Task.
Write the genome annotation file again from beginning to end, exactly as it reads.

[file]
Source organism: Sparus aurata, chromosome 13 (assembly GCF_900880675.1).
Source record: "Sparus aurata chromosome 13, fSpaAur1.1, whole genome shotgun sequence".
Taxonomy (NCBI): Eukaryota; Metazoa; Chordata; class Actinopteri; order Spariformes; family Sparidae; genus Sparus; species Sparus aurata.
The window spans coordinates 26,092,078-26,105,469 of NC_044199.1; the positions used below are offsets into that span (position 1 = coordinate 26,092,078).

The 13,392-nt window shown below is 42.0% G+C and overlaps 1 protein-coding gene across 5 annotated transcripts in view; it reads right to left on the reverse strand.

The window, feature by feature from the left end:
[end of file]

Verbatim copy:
Source organism: Sparus aurata, chromosome 13 (assembly GCF_900880675.1).
Source record: "Sparus aurata chromosome 13, fSpaAur1.1, whole genome shotgun sequence".
Taxonomy (NCBI): Eukaryota; Metazoa; Chordata; class Actinopteri; order Spariformes; family Sparidae; genus Sparus; species Sparus aurata.
The window spans coordinates 26,092,078-26,105,469 of NC_044199.1; the positions used below are offsets into that span (position 1 = coordinate 26,092,078).

The 13,392-nt window shown below is 42.0% G+C and overlaps 1 protein-coding gene across 5 annotated transcripts in view; it reads right to left on the reverse strand.

The window, feature by feature from the left end: